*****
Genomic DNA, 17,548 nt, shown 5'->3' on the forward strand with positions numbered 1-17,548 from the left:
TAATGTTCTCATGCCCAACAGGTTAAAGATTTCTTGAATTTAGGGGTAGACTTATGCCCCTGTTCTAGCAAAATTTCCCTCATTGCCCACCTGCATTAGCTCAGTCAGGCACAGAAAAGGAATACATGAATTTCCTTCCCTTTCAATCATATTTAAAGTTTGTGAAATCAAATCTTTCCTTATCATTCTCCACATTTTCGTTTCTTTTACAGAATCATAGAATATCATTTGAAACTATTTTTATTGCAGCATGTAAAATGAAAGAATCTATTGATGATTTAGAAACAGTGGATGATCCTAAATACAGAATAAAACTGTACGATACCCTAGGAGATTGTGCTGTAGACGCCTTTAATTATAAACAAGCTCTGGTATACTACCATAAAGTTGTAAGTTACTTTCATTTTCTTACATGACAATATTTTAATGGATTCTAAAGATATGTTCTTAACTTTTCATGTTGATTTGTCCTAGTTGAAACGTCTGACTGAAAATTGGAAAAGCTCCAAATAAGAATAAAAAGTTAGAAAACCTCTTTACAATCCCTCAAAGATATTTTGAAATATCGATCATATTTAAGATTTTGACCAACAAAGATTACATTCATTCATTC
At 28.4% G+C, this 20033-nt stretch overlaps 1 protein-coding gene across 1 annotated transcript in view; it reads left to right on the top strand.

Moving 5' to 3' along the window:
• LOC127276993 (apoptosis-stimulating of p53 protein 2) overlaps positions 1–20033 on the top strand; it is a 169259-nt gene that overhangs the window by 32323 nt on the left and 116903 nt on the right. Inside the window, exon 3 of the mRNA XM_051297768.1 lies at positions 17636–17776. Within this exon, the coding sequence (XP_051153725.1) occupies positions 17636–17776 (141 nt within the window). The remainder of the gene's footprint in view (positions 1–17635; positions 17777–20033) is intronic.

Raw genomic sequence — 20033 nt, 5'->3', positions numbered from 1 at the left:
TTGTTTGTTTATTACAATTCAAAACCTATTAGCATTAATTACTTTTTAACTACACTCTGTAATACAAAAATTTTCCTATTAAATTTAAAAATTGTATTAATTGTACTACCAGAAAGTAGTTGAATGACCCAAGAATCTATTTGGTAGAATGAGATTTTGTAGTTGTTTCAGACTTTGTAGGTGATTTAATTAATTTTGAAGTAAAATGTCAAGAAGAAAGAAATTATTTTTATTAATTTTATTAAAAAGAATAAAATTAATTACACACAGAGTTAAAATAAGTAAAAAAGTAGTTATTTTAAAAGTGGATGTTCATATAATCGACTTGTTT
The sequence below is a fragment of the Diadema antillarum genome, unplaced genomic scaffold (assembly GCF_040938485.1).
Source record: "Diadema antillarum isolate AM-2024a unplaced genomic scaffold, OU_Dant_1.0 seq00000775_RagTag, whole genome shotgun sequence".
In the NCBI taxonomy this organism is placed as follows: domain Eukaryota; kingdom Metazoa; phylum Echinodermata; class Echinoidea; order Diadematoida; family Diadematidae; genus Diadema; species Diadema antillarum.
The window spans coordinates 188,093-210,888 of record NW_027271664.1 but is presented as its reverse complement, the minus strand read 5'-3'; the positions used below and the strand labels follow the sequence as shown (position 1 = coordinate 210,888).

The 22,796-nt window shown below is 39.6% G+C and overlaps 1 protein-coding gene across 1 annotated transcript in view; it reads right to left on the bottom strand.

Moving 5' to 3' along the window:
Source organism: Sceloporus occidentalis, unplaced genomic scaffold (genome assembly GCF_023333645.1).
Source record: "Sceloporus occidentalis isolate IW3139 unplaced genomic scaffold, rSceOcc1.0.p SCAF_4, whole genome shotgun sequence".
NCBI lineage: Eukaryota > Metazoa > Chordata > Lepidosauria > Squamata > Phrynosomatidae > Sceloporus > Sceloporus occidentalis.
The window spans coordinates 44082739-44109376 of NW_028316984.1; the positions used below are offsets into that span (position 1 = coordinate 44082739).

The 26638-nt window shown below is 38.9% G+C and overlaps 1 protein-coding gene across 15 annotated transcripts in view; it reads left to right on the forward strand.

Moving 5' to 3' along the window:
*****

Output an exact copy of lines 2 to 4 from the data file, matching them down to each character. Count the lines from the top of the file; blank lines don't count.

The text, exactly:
TAATGTTCTCATGCCCAACAGGTTAAAGATTTCTTGAATTTAGGGGTAGACTTATGCCCCTGTTCTAGCAAAATTTCCCTCATTGCCCACCTGCATTAGCTCAGTCAGGCACAGAAAAGGAATACATGAATTTCCTTCCCTTTCAATCATATTTAAAGTTTGTGAAATCAAATCTTTCCTTATCATTCTCCACATTTTCGTTTCTTTTACAGAATCATAGAATATCATTTGAAACTATTTTTATTGCAGCATGTAAAATGAAAGAATCTATTGATGATTTAGAAACAGTGGATGATCCTAAATACAGAATAAAACTGTACGATACCCTAGGAGATTGTGCTGTAGACGCCTTTAATTATAAACAAGCTCTGGTATACTACCATAAAGTTGTAAGTTACTTTCATTTTCTTACATGACAATATTTTAATGGATTCTAAAGATATGTTCTTAACTTTTCATGTTGATTTGTCCTAGTTGAAACGTCTGACTGAAAATTGGAAAAGCTCCAAATAAGAATAAAAAGTTAGAAAACCTCTTTACAATCCCTCAAAGATATTTTGAAATATCGATCATATTTAAGATTTTGACCAACAAAGATTACATTCATTCATTC
At 28.4% G+C, this 20033-nt stretch overlaps 1 protein-coding gene across 1 annotated transcript in view; it reads left to right on the top strand.

Moving 5' to 3' along the window: